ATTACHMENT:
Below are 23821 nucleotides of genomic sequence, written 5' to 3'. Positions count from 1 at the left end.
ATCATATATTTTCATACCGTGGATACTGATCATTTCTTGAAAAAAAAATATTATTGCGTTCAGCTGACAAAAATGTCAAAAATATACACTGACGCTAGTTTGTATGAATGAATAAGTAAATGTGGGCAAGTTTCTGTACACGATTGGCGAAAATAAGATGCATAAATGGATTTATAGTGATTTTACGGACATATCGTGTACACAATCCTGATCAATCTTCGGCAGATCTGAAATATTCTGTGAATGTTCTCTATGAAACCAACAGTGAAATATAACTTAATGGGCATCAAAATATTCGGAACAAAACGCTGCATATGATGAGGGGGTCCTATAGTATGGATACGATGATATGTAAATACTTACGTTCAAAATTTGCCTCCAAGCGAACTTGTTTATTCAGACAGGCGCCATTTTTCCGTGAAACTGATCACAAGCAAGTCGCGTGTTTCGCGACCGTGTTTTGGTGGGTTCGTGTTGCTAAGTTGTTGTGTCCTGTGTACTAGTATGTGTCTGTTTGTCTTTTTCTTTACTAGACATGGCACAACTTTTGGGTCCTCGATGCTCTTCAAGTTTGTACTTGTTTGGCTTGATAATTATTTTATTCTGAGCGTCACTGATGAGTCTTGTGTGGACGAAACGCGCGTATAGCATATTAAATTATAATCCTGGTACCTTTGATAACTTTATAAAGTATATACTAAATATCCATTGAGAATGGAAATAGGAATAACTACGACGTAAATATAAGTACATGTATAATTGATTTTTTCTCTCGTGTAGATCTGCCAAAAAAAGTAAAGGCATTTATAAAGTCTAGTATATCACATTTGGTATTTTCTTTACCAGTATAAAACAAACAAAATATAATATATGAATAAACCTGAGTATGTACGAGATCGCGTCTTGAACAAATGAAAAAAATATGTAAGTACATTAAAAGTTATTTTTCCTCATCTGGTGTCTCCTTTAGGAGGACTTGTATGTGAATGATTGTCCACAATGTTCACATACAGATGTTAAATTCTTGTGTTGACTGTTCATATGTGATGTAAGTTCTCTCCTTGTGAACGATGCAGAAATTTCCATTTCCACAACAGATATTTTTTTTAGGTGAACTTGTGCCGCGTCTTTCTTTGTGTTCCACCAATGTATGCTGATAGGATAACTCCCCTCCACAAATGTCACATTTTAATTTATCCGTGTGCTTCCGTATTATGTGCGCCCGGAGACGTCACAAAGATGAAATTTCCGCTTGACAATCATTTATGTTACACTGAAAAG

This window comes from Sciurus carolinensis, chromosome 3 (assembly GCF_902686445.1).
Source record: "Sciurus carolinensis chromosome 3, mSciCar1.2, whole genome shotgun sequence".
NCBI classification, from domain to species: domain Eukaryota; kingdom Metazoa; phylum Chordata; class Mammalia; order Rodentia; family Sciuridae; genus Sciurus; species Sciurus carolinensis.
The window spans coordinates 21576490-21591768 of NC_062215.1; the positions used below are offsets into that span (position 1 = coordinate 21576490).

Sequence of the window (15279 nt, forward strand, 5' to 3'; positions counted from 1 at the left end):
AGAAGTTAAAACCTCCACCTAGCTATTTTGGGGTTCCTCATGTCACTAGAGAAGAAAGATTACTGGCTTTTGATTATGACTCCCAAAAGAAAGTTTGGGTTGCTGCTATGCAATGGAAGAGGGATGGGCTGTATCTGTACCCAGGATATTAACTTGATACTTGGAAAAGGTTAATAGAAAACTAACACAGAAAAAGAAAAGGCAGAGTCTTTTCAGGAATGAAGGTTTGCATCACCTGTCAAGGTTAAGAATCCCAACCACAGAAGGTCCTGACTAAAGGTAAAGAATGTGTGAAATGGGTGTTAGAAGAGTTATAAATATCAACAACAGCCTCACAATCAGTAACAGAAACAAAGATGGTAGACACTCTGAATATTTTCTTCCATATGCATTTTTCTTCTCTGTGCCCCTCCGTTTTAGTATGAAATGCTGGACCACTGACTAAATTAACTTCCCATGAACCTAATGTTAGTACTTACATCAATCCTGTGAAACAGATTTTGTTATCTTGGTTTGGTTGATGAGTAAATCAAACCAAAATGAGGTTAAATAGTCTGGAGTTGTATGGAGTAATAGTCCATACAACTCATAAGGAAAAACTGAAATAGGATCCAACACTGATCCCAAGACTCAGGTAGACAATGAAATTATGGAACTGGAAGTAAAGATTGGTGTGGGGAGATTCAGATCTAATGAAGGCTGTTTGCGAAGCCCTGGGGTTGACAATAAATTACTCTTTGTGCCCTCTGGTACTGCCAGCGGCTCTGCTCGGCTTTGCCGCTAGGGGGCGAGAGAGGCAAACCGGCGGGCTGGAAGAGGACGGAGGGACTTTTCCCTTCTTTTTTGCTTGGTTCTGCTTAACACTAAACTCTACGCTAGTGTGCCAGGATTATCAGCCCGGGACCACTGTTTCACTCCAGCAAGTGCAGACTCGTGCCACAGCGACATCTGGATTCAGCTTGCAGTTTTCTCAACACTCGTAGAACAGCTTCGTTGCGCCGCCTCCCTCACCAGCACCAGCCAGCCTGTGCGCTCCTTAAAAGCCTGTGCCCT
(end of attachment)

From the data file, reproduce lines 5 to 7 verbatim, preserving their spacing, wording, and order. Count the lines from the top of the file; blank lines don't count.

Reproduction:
NCBI classification, from domain to species: domain Eukaryota; kingdom Metazoa; phylum Chordata; class Mammalia; order Rodentia; family Sciuridae; genus Sciurus; species Sciurus carolinensis.
The window spans coordinates 21576490-21591768 of NC_062215.1; the positions used below are offsets into that span (position 1 = coordinate 21576490).

Sequence of the window (15279 nt, forward strand, 5' to 3'; positions counted from 1 at the left end):